competition / competitor

0

"Jones is certain to win the race; there's just no competition."

"Jones is certain to win the race; there's just no competitor."

 

I have searched for the definition of competition and I was wondering if competition is used for the meaning of competitor as well? They are interchangeable?

 

competition: the people or groups that are competing against you, especially in business or in a sport[↪ compete, competitor]

 

competitor: a person, team, company etc that is competing with another.

 

Thank you as usual in advance.

edited Jan 15 at 16:28 Hans Contributor

3 answers


1

No, the two are not the same. The phrase "no competition" means that the other competitors are not at the same level. If an Olympic gold medal winner entered an event at a local high school, we can all guess the outcome. Even though there are other competitors, there is really no competiton.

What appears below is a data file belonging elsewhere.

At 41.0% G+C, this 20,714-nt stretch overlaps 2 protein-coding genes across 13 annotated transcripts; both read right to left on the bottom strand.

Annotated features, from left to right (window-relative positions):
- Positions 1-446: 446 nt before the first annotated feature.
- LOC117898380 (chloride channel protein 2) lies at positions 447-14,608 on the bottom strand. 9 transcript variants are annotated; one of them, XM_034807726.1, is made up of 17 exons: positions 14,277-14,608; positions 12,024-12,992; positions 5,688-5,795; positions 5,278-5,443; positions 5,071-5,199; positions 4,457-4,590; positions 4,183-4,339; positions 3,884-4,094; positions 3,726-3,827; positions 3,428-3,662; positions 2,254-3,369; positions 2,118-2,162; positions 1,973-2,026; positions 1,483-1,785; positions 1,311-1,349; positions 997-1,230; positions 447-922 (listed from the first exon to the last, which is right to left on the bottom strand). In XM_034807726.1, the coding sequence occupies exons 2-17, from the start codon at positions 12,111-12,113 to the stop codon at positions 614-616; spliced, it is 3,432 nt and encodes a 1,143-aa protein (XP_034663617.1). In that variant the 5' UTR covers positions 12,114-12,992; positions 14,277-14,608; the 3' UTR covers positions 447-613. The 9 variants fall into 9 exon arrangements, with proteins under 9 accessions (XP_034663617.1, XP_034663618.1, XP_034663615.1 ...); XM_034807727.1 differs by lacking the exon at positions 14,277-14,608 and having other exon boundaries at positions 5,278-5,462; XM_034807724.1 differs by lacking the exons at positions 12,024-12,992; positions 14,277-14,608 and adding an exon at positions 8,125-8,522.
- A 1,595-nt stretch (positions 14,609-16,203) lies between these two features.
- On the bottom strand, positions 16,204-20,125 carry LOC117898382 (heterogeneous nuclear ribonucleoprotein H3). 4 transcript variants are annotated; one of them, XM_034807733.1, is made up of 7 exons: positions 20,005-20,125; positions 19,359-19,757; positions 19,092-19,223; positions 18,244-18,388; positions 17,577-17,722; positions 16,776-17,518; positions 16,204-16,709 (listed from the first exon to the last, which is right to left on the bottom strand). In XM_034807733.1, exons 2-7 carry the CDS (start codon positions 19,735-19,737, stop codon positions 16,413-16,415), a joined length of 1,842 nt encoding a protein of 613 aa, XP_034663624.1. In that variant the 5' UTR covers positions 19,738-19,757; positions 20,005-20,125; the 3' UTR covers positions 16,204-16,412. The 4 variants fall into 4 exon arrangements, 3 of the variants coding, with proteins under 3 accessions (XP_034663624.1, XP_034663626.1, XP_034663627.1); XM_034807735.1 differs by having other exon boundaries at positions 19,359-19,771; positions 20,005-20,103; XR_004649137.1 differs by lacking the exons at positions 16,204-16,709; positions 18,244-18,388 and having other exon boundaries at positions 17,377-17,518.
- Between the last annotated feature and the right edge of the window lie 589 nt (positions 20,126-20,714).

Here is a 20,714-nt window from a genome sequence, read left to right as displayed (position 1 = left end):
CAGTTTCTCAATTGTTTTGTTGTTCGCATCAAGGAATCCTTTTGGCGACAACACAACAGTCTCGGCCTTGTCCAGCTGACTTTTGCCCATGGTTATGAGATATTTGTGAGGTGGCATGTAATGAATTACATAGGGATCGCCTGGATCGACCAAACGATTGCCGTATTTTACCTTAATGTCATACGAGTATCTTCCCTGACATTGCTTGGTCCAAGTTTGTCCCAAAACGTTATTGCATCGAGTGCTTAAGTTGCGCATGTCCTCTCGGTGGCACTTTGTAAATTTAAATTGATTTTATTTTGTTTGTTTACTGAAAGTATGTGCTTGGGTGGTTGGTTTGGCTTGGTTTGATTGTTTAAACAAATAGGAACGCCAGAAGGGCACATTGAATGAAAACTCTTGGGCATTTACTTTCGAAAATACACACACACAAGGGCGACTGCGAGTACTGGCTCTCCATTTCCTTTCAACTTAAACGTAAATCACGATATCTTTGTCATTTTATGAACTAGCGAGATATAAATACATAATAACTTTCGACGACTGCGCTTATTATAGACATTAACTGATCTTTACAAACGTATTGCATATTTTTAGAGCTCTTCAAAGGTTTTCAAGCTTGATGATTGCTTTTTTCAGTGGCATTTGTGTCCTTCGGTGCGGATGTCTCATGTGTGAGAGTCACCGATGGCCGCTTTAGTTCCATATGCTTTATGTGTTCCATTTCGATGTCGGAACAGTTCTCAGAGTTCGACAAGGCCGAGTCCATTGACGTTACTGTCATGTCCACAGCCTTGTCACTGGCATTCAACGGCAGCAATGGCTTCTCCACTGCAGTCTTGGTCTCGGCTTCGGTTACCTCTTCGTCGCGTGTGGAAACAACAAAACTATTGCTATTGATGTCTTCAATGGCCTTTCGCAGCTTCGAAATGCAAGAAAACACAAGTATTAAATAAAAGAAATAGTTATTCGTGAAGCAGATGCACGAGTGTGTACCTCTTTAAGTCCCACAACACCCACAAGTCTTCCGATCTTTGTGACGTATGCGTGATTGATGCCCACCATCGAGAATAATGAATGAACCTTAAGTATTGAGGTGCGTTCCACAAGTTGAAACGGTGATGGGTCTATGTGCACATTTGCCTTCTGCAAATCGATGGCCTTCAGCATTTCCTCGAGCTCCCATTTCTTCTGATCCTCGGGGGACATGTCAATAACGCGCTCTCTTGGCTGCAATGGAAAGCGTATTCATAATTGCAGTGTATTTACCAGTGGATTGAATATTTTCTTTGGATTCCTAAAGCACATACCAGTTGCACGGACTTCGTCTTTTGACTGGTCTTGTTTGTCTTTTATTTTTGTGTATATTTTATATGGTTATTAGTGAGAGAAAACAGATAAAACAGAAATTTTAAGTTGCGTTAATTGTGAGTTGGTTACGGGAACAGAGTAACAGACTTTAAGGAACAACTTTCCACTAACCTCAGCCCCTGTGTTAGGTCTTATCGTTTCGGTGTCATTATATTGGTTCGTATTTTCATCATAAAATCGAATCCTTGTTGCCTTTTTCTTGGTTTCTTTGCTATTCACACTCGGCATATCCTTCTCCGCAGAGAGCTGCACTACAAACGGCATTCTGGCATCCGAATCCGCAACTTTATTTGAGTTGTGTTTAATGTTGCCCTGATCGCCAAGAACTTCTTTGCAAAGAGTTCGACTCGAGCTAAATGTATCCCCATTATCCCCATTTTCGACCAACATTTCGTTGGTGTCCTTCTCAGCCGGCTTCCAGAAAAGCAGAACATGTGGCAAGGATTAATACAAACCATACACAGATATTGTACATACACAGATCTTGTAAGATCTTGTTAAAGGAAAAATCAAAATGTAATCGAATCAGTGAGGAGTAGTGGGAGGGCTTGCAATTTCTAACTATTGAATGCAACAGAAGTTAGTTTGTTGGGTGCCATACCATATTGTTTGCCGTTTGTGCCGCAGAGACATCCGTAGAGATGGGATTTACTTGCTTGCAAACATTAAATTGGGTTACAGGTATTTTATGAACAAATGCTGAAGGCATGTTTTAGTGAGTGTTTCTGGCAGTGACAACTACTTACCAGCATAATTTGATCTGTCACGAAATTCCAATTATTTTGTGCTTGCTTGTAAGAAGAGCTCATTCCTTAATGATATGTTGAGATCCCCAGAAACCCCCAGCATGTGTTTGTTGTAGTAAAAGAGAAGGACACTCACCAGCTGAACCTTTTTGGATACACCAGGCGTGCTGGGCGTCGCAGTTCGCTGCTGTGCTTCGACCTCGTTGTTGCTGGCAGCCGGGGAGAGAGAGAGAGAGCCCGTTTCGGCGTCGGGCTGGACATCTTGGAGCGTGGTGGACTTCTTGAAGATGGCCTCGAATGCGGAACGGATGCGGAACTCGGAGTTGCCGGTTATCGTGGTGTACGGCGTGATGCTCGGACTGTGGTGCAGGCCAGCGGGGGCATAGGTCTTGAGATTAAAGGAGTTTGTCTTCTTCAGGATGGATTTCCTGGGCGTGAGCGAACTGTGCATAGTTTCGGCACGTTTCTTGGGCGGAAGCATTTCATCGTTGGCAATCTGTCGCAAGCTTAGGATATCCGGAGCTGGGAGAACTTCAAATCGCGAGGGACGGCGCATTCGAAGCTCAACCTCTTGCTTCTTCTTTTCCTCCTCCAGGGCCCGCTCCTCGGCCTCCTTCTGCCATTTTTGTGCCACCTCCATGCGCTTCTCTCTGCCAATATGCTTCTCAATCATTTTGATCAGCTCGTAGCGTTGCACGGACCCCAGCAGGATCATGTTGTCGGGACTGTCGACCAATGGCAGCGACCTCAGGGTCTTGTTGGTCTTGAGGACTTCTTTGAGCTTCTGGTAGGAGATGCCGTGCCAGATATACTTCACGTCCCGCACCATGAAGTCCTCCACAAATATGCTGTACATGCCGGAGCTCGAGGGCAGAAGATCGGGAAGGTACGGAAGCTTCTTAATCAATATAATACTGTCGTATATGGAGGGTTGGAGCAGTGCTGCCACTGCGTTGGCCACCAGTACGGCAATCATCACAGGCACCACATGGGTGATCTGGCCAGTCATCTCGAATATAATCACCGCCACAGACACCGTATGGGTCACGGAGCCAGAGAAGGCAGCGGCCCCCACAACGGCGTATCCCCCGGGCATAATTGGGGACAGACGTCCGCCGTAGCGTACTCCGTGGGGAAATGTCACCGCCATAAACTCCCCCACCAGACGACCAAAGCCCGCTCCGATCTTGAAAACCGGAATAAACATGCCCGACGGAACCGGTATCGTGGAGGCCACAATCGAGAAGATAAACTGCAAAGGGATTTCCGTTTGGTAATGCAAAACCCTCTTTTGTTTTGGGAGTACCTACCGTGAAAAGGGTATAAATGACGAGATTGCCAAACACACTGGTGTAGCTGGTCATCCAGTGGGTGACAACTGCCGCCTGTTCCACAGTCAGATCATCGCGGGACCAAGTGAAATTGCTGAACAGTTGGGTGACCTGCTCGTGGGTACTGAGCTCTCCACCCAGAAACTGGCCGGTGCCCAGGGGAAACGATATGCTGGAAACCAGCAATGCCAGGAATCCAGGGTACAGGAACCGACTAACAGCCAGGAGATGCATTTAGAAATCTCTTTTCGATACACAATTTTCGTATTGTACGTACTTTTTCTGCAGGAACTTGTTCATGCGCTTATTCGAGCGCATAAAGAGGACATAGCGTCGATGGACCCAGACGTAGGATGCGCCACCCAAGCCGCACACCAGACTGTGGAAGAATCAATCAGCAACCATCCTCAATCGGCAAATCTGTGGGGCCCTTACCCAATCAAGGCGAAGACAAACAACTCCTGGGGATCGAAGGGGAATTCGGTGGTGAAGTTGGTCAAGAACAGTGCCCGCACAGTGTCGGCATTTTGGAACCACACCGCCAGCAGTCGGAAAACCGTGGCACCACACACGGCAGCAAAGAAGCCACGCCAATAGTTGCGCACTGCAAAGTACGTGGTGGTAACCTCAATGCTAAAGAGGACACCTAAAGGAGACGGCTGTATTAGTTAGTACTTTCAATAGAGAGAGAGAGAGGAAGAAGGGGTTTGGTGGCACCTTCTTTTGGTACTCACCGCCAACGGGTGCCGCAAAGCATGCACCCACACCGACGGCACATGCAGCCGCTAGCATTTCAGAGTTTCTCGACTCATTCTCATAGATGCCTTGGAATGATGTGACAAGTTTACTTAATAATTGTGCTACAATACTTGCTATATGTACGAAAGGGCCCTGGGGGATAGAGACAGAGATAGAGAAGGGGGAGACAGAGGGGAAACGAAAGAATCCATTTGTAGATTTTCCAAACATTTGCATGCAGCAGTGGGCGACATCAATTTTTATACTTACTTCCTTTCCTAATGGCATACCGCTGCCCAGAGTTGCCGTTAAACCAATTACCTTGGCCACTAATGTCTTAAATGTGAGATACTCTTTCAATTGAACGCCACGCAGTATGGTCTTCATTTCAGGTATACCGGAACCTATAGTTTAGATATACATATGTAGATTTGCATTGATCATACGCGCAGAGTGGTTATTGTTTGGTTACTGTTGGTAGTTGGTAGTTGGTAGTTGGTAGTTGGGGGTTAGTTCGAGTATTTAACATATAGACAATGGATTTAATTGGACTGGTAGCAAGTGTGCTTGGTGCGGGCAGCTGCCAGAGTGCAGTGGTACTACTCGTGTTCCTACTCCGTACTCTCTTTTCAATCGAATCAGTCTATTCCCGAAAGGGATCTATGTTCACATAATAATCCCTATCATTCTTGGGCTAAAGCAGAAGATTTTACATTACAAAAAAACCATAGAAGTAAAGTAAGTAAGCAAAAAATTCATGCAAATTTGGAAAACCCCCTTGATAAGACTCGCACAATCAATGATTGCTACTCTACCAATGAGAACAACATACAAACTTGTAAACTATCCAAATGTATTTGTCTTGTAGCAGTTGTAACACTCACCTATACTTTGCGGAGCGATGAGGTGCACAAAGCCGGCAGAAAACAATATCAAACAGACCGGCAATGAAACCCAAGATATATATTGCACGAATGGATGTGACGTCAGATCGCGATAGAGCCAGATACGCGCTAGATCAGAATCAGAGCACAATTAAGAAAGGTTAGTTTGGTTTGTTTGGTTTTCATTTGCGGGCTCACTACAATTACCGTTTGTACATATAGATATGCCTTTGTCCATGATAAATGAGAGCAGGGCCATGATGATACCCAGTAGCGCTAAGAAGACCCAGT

link comment answered Jan 15 at 17:35 Patty T Grammarly Fellow
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If you say, there is no competition, then there is no event taking place. 

To me, the second sentence makes sense.

"Jones is certain to win the race; there's just no competitor."

link comment answered Jan 15 at 17:13 Sanjay Contributor
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My answer is also the second sentence: "Jones is certain to win the race; there's just no competitor."  It shows that there is noone to compete Jones while in the first sentence we can't talk about competition when there is said to be no event for competition. 

Degemu Shertaga (dshertaga@ymail.com)

link comment answered Jan 16 at 14:29 Degemu New member

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